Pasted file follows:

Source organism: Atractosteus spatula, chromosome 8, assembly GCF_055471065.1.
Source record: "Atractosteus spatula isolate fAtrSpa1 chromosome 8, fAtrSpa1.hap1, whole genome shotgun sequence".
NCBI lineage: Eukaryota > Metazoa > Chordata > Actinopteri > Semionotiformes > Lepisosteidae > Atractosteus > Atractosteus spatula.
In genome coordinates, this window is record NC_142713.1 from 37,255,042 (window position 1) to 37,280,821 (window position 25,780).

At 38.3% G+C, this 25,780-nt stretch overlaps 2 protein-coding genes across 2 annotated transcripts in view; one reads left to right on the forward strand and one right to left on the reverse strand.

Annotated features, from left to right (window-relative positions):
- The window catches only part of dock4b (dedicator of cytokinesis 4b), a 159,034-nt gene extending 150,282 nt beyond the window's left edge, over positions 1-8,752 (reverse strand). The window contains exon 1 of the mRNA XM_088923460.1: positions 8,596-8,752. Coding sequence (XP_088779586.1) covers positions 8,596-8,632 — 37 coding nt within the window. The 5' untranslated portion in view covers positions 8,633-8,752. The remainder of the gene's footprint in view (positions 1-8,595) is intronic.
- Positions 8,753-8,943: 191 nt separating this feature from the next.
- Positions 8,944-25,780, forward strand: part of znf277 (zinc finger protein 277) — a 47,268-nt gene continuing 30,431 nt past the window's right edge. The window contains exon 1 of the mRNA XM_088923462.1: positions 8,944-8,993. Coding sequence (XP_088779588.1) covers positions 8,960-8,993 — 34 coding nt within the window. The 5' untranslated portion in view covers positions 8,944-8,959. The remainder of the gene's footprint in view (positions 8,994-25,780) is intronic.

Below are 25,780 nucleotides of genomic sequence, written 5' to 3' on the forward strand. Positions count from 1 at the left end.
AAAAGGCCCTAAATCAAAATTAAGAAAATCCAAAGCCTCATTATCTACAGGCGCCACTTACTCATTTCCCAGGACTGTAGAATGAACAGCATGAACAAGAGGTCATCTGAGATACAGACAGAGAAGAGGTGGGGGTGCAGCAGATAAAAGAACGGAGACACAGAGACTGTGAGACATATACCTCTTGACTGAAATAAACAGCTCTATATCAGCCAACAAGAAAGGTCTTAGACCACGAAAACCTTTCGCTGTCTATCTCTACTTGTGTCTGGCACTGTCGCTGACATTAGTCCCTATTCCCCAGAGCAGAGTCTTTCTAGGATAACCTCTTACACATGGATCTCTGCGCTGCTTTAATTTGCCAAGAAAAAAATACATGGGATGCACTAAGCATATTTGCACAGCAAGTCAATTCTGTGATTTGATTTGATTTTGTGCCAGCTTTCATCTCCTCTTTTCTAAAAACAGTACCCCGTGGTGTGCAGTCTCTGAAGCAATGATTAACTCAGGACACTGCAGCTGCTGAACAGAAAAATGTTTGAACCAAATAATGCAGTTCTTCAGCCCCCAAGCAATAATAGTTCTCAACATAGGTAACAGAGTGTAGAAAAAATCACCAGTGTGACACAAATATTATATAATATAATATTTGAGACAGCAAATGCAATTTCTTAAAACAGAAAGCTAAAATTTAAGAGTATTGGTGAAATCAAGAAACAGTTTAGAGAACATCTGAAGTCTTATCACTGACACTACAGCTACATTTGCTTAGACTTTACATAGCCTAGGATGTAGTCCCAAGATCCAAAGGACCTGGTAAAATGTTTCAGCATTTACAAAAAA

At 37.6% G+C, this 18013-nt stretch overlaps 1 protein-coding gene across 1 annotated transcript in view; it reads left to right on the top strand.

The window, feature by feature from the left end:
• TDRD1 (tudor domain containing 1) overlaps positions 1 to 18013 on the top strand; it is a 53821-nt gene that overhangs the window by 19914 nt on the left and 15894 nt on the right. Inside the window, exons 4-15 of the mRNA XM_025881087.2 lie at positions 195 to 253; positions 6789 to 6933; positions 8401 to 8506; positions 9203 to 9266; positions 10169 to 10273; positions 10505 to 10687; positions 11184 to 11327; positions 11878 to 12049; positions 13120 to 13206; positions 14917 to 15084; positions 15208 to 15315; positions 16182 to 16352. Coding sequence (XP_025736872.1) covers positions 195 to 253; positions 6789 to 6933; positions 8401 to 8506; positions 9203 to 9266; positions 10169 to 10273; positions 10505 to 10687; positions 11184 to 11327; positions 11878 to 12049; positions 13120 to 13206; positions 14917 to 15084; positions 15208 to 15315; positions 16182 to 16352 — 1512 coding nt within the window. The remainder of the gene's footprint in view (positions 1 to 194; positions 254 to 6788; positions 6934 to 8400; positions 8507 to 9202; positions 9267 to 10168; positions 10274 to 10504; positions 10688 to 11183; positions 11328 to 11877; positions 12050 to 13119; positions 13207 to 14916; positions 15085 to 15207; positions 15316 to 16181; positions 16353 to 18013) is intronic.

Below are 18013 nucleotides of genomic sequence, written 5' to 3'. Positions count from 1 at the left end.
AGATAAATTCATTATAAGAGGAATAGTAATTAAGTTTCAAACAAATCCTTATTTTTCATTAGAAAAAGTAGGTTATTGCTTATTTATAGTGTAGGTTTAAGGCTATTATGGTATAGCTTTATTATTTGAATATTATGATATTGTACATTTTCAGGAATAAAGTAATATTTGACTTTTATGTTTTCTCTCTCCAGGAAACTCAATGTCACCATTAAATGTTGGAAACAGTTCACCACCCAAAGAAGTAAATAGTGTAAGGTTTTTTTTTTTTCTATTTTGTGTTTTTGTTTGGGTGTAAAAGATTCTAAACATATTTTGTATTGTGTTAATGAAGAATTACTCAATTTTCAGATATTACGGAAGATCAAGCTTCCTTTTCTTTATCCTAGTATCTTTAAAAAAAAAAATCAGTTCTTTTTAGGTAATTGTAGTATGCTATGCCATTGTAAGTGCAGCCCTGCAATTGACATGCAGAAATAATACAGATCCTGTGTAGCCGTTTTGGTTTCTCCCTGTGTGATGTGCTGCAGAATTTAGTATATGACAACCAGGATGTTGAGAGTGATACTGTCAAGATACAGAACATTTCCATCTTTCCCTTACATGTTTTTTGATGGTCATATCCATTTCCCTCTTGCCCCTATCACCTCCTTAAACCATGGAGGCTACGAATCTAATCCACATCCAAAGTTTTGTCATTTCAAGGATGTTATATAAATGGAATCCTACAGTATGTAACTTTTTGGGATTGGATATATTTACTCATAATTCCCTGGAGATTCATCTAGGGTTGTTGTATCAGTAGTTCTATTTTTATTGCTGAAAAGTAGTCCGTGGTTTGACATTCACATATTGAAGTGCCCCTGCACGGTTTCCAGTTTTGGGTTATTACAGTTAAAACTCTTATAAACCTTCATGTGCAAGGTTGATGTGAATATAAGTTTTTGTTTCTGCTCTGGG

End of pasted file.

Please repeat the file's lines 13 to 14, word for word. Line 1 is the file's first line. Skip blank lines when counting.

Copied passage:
The window, feature by feature from the left end:
• TDRD1 (tudor domain containing 1) overlaps positions 1 to 18013 on the top strand; it is a 53821-nt gene that overhangs the window by 19914 nt on the left and 15894 nt on the right. Inside the window, exons 4-15 of the mRNA XM_025881087.2 lie at positions 195 to 253; positions 6789 to 6933; positions 8401 to 8506; positions 9203 to 9266; positions 10169 to 10273; positions 10505 to 10687; positions 11184 to 11327; positions 11878 to 12049; positions 13120 to 13206; positions 14917 to 15084; positions 15208 to 15315; positions 16182 to 16352. Coding sequence (XP_025736872.1) covers positions 195 to 253; positions 6789 to 6933; positions 8401 to 8506; positions 9203 to 9266; positions 10169 to 10273; positions 10505 to 10687; positions 11184 to 11327; positions 11878 to 12049; positions 13120 to 13206; positions 14917 to 15084; positions 15208 to 15315; positions 16182 to 16352 — 1512 coding nt within the window. The remainder of the gene's footprint in view (positions 1 to 194; positions 254 to 6788; positions 6934 to 8400; positions 8507 to 9202; positions 9267 to 10168; positions 10274 to 10504; positions 10688 to 11183; positions 11328 to 11877; positions 12050 to 13119; positions 13207 to 14916; positions 15085 to 15207; positions 15316 to 16181; positions 16353 to 18013) is intronic.